Late in the fifth and final episode of The Walking Dead: Season Two, a character grimly announces, “So much time is spent trying to stay alive that you’ve got no time for living,” and that hectic grind pretty much sums up this interactive novel/game. Whereas Season One found a balance between the light point-and-click adventure-game puzzles it based itself upon, quick-time events that could get through to more active gamers, and the moral decision-making and branching narratives that made games like Mass Effect 2 so popular, Season Two is a cannibalized shell of itself. The puzzles are now all but abandoned (episode three, “In Harm’s Way,” rarely grants you any environmental control) and the zombie-shooting QTEs have grown stale and repetitive (save for a gruesome suturing sequence in episode one, “All That Remains”). There are a few danger-free moments of calm living (one in which you innocently decorate a Christmas tree, another in which you attempt to capture a raccoon), but for the most part, every inch of the game is spent leaping from one agonizing ethical decision to another.
This leaves little room for character development, and perhaps due to the branching narratives, it’s not unusual for someone like pregnant Rebecca to go from demanding that you be turned away from their group to running her every decision past you. If you sense betrayal coming from certain so-called friends, it’s not because they ever let it slip, but because the game constantly insists that you trust nobody (and then demonstrates why this is the case). Worse, central characters like Jane and Luke are used as dramatic crutches by the writers: No matter what you say to them, you can’t get them to back down, as the game is fueled by their tense arguments. Much of season one’s success came from the rapport gradually developed between Clementine and Lee (something you can see replicated in The Last of Us); season two takes narrative shortcuts to swiftly befriend characters like Nick and Mike, and subsequently, should they die, it’s no great loss. Worse, it brings back season one’s Kenny, and while this act succeeds in showing us how much Clementine has matured over the last 18 months, it’s at the cost of Kenny’s growth, for he’s forced to spend most of the time basically reenacting a greatest hits of his reckless anger.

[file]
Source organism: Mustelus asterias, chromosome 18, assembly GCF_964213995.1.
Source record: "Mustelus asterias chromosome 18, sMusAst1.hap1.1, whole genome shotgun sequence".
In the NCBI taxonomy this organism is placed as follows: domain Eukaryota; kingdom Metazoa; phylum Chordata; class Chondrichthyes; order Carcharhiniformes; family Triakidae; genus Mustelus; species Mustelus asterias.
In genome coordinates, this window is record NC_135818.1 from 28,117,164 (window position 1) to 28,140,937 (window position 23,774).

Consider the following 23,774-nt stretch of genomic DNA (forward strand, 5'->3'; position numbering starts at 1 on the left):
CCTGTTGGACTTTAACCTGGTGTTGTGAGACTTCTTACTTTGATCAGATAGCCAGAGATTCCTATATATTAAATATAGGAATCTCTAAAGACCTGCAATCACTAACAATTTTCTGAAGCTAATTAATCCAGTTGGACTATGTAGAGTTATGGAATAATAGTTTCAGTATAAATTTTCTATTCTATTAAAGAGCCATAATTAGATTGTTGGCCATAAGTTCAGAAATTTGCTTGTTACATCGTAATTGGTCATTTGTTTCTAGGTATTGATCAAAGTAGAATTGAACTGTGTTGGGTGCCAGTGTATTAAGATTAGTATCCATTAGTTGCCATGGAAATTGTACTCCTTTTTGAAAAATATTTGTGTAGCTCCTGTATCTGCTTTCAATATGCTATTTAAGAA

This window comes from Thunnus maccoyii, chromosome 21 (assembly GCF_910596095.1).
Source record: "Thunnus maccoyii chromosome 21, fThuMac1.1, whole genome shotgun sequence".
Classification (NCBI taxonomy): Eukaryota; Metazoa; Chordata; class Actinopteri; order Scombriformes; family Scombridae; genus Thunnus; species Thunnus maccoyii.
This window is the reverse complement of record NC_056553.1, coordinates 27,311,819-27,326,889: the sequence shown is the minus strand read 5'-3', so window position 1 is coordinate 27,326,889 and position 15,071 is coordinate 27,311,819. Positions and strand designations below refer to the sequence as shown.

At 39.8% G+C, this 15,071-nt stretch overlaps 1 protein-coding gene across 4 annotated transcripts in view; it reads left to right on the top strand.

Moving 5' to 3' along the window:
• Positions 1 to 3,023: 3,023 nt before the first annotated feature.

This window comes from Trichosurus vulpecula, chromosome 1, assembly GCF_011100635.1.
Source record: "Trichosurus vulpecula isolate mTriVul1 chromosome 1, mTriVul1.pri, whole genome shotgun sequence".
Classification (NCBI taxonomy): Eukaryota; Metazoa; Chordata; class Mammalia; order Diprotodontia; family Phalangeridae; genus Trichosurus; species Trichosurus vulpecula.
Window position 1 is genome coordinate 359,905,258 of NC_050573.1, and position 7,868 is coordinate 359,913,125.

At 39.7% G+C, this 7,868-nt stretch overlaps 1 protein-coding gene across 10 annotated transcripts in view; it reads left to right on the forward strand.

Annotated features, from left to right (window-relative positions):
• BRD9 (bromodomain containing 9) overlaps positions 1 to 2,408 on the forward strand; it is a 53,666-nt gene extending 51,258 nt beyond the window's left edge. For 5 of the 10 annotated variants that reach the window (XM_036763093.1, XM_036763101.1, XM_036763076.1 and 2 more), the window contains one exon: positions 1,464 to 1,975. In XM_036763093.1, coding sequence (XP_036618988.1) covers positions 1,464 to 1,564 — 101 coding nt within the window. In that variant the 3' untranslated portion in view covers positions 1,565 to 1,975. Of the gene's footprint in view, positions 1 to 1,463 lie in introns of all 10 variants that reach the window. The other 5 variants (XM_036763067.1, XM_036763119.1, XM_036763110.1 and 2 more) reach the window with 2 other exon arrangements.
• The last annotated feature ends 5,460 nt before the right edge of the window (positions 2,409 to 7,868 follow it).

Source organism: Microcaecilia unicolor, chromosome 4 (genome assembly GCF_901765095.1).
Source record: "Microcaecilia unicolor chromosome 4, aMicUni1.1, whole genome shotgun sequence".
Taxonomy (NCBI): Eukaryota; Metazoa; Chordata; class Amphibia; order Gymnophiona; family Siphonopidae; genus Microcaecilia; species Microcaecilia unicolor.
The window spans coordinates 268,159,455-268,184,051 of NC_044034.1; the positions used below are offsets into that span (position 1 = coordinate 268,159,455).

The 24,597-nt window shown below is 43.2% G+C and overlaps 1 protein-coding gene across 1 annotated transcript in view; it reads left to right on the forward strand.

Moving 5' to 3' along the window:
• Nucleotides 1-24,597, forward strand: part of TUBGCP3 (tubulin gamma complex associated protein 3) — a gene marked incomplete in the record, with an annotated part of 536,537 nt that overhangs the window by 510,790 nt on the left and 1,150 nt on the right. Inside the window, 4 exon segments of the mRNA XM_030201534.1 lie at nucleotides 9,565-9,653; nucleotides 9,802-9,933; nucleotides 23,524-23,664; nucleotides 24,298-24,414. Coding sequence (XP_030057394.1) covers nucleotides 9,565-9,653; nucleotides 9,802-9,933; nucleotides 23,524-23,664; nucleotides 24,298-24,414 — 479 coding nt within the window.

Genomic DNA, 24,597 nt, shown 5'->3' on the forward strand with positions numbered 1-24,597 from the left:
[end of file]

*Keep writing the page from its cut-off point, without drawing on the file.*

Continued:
That said, The Walking Dead can’t exactly be faulted for serving more of the same, especially as that’s what audiences seem to want. The writing remains generally strong, especially when it comes to giving players the illusion of control in their big dramatic dialogue choices. It also gets major points for changing the player’s perspective from that of an ex-con who was able to use force as a negotiating tool to that of an 11-year-old girl who, despite a tough-as-nails attitude, is frequently flung around by bad guys (or zombies) like a sack of potatoes. It’s also worth noting that, in episodic form (a feature-length installment once every few months), the game’s lack of purpose isn’t nearly as apparent, and the abrupt cliffhangers are more effective. (They’re still really cheap and exploitive, however—and it makes you wonder if R. L. Stein, of Goosebumps fame, is an uncredited writer.)
But playing through all of The Walking Dead at once makes it clear that, perhaps for the sake of the various properties in this franchise, there’s no real beginning or end to this saga; it’s just one infinitely echoing middle.